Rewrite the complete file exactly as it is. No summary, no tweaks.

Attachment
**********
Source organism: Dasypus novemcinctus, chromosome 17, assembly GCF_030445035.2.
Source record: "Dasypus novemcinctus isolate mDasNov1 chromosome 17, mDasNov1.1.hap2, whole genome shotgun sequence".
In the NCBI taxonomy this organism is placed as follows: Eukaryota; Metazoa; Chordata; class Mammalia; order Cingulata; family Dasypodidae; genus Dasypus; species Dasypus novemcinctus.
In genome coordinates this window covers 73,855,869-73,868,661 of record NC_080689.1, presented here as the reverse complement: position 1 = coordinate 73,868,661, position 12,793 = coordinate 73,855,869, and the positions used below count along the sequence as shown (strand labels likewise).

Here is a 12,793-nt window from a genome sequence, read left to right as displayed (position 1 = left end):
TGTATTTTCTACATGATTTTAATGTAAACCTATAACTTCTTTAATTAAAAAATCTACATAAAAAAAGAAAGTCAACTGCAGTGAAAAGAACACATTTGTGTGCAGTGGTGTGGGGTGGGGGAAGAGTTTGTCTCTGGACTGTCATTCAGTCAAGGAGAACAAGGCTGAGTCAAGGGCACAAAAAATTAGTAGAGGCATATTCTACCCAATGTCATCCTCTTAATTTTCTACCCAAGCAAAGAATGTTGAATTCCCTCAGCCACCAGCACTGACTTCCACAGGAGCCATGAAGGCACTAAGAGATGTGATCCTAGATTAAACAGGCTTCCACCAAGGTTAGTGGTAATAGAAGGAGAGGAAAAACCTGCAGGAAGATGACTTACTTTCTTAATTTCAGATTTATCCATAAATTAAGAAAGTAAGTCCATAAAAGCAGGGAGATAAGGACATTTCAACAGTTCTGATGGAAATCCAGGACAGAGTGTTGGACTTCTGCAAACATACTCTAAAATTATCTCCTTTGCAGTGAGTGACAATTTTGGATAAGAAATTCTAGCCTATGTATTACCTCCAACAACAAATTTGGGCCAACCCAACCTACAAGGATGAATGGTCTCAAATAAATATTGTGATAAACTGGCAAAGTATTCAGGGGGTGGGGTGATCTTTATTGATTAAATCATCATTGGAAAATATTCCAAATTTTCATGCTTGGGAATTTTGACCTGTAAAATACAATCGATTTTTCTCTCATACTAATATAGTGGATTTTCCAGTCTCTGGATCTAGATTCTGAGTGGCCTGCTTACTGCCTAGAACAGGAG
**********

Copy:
Source organism: Dasypus novemcinctus, chromosome 17, assembly GCF_030445035.2.
Source record: "Dasypus novemcinctus isolate mDasNov1 chromosome 17, mDasNov1.1.hap2, whole genome shotgun sequence".
In the NCBI taxonomy this organism is placed as follows: Eukaryota; Metazoa; Chordata; class Mammalia; order Cingulata; family Dasypodidae; genus Dasypus; species Dasypus novemcinctus.
In genome coordinates this window covers 73,855,869-73,868,661 of record NC_080689.1, presented here as the reverse complement: position 1 = coordinate 73,868,661, position 12,793 = coordinate 73,855,869, and the positions used below count along the sequence as shown (strand labels likewise).

Here is a 12,793-nt window from a genome sequence, read left to right as displayed (position 1 = left end):
TGTATTTTCTACATGATTTTAATGTAAACCTATAACTTCTTTAATTAAAAAATCTACATAAAAAAAGAAAGTCAACTGCAGTGAAAAGAACACATTTGTGTGCAGTGGTGTGGGGTGGGGGAAGAGTTTGTCTCTGGACTGTCATTCAGTCAAGGAGAACAAGGCTGAGTCAAGGGCACAAAAAATTAGTAGAGGCATATTCTACCCAATGTCATCCTCTTAATTTTCTACCCAAGCAAAGAATGTTGAATTCCCTCAGCCACCAGCACTGACTTCCACAGGAGCCATGAAGGCACTAAGAGATGTGATCCTAGATTAAACAGGCTTCCACCAAGGTTAGTGGTAATAGAAGGAGAGGAAAAACCTGCAGGAAGATGACTTACTTTCTTAATTTCAGATTTATCCATAAATTAAGAAAGTAAGTCCATAAAAGCAGGGAGATAAGGACATTTCAACAGTTCTGATGGAAATCCAGGACAGAGTGTTGGACTTCTGCAAACATACTCTAAAATTATCTCCTTTGCAGTGAGTGACAATTTTGGATAAGAAATTCTAGCCTATGTATTACCTCCAACAACAAATTTGGGCCAACCCAACCTACAAGGATGAATGGTCTCAAATAAATATTGTGATAAACTGGCAAAGTATTCAGGGGGTGGGGTGATCTTTATTGATTAAATCATCATTGGAAAATATTCCAAATTTTCATGCTTGGGAATTTTGACCTGTAAAATACAATCGATTTTTCTCTCATACTAATATAGTGGATTTTCCAGTCTCTGGATCTAGATTCTGAGTGGCCTGCTTACTGCCTAGAACAGGAG